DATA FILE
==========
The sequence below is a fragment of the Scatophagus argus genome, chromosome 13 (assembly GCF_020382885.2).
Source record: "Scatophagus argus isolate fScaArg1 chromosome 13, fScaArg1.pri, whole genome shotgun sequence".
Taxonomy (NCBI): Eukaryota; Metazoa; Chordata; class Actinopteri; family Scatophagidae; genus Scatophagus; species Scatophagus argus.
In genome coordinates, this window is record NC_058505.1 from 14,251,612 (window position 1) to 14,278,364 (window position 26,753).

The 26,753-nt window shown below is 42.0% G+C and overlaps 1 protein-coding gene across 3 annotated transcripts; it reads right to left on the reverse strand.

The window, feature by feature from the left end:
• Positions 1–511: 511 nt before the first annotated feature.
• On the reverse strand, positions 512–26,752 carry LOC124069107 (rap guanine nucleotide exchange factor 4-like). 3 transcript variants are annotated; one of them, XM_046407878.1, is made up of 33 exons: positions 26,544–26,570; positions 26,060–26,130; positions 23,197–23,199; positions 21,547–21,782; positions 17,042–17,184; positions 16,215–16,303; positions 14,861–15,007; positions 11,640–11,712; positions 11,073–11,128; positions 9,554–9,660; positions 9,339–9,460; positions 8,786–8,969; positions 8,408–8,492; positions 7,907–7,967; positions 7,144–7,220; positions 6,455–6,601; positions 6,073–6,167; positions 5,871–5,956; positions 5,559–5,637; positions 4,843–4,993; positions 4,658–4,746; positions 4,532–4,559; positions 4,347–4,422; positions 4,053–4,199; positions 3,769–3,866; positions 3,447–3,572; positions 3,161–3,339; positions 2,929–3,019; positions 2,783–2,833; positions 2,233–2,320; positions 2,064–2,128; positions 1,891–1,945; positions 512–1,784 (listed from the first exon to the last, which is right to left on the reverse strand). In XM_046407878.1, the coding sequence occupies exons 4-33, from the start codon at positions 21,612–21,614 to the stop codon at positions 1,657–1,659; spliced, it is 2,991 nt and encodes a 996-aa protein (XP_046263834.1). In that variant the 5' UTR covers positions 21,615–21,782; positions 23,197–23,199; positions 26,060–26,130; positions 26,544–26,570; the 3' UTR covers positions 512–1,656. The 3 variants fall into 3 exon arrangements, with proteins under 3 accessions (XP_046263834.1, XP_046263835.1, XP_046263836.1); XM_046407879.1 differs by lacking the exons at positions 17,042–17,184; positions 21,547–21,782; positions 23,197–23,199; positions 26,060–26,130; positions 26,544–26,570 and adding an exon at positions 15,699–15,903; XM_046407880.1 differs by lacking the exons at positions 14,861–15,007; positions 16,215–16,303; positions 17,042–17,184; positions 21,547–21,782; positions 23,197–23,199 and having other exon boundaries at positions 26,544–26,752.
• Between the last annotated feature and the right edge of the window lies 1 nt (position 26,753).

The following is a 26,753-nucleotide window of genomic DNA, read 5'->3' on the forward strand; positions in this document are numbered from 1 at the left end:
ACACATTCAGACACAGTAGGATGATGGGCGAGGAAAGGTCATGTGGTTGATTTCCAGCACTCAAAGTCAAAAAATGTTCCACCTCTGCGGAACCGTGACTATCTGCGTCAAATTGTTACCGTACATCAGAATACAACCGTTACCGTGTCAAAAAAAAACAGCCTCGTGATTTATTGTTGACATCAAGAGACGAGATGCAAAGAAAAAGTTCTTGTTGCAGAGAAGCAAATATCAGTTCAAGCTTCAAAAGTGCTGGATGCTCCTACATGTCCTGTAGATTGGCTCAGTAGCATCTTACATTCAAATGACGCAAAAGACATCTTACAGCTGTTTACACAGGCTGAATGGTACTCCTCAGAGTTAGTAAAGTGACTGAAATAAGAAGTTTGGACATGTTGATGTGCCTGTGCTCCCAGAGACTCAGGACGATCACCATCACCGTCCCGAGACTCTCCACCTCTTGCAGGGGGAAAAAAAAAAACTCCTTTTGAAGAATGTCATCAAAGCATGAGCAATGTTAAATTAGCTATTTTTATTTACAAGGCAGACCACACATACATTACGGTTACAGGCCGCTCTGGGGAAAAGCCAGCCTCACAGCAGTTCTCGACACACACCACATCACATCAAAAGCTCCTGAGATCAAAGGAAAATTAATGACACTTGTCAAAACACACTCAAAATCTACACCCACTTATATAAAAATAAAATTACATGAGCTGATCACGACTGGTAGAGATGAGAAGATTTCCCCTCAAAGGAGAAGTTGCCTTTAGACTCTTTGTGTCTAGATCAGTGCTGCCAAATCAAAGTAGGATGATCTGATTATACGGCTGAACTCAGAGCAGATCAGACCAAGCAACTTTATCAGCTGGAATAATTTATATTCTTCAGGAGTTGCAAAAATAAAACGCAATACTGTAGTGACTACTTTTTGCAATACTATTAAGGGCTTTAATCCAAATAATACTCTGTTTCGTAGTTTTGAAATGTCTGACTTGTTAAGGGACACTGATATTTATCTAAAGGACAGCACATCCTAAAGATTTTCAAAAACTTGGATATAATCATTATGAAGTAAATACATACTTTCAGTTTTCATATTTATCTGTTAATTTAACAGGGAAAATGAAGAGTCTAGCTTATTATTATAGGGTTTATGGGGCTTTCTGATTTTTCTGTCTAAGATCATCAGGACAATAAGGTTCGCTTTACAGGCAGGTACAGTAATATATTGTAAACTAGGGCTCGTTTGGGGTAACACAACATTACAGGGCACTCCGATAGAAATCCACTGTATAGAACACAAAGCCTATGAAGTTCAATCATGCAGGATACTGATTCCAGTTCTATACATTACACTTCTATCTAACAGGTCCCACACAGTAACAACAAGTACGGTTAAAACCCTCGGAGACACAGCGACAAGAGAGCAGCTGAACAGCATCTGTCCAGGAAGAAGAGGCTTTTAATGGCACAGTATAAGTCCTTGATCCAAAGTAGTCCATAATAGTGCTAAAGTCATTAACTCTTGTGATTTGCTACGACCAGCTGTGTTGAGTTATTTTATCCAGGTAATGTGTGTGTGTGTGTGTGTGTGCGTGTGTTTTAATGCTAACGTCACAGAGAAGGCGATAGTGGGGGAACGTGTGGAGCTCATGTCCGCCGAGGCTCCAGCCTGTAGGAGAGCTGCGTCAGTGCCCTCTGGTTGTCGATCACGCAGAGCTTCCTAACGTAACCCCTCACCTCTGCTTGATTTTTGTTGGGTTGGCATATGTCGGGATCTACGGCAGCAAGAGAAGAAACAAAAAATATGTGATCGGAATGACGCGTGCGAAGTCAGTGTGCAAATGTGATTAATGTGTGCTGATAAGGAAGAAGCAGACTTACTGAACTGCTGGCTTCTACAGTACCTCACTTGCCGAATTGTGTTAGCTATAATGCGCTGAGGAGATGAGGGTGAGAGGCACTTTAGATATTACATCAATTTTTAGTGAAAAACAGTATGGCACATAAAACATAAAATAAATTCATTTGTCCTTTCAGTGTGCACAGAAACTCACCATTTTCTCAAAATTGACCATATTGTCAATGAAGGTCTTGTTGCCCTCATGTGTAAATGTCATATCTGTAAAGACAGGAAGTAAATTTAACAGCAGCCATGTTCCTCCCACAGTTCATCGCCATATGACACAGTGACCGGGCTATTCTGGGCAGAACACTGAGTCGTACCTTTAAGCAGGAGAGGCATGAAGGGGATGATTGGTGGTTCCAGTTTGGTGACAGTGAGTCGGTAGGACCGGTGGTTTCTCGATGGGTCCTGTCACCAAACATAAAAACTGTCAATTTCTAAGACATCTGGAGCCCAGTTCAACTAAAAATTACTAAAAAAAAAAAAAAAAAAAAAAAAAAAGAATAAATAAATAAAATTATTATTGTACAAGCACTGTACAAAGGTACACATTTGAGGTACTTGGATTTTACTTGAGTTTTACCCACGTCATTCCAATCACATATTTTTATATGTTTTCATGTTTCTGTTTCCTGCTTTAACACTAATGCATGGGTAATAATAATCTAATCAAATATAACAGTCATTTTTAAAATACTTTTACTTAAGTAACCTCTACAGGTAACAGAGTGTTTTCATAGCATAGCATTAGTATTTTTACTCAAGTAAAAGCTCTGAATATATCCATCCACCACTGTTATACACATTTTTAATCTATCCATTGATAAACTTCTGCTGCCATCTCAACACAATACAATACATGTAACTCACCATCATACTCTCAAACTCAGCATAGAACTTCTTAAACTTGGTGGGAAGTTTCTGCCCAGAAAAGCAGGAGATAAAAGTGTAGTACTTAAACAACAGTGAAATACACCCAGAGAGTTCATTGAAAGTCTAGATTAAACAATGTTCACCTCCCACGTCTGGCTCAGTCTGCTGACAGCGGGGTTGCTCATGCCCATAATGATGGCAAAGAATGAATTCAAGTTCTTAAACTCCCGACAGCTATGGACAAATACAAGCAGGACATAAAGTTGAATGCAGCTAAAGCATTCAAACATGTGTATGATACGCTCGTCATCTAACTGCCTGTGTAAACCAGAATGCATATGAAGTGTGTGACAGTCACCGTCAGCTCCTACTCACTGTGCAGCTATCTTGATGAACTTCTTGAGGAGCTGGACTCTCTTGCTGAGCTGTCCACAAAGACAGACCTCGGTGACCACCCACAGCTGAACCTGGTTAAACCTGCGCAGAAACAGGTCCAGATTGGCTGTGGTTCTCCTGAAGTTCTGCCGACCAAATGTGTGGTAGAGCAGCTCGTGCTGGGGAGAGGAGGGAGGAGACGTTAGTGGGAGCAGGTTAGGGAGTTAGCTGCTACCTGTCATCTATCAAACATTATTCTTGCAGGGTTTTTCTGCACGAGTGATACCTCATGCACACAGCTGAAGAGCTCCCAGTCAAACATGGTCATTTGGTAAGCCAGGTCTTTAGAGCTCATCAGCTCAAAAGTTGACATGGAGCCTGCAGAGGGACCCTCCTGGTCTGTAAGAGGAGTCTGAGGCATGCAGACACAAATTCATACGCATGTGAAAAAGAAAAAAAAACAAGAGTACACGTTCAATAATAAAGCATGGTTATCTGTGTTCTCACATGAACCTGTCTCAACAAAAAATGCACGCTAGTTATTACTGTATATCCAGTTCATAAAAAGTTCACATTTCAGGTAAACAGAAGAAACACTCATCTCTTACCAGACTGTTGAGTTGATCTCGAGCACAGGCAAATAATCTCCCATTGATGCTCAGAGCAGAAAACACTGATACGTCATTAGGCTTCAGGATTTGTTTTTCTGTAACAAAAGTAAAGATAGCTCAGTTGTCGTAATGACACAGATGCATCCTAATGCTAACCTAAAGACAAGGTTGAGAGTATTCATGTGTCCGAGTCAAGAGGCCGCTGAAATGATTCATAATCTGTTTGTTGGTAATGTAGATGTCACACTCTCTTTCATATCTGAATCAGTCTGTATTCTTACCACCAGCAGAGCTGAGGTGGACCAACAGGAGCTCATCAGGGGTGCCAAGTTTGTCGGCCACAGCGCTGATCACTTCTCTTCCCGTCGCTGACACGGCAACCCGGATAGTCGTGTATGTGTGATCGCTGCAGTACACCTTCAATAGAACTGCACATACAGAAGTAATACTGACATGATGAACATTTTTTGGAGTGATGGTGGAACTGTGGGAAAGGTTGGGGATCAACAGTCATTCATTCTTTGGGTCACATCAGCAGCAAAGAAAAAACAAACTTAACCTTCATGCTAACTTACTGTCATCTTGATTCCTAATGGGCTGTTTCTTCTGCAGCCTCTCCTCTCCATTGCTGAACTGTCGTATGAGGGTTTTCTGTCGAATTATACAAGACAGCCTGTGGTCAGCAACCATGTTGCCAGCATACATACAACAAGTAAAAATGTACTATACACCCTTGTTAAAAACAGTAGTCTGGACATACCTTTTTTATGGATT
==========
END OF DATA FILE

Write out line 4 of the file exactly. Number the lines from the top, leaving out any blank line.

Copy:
In genome coordinates, this window is record NC_058505.1 from 14,251,612 (window position 1) to 14,278,364 (window position 26,753).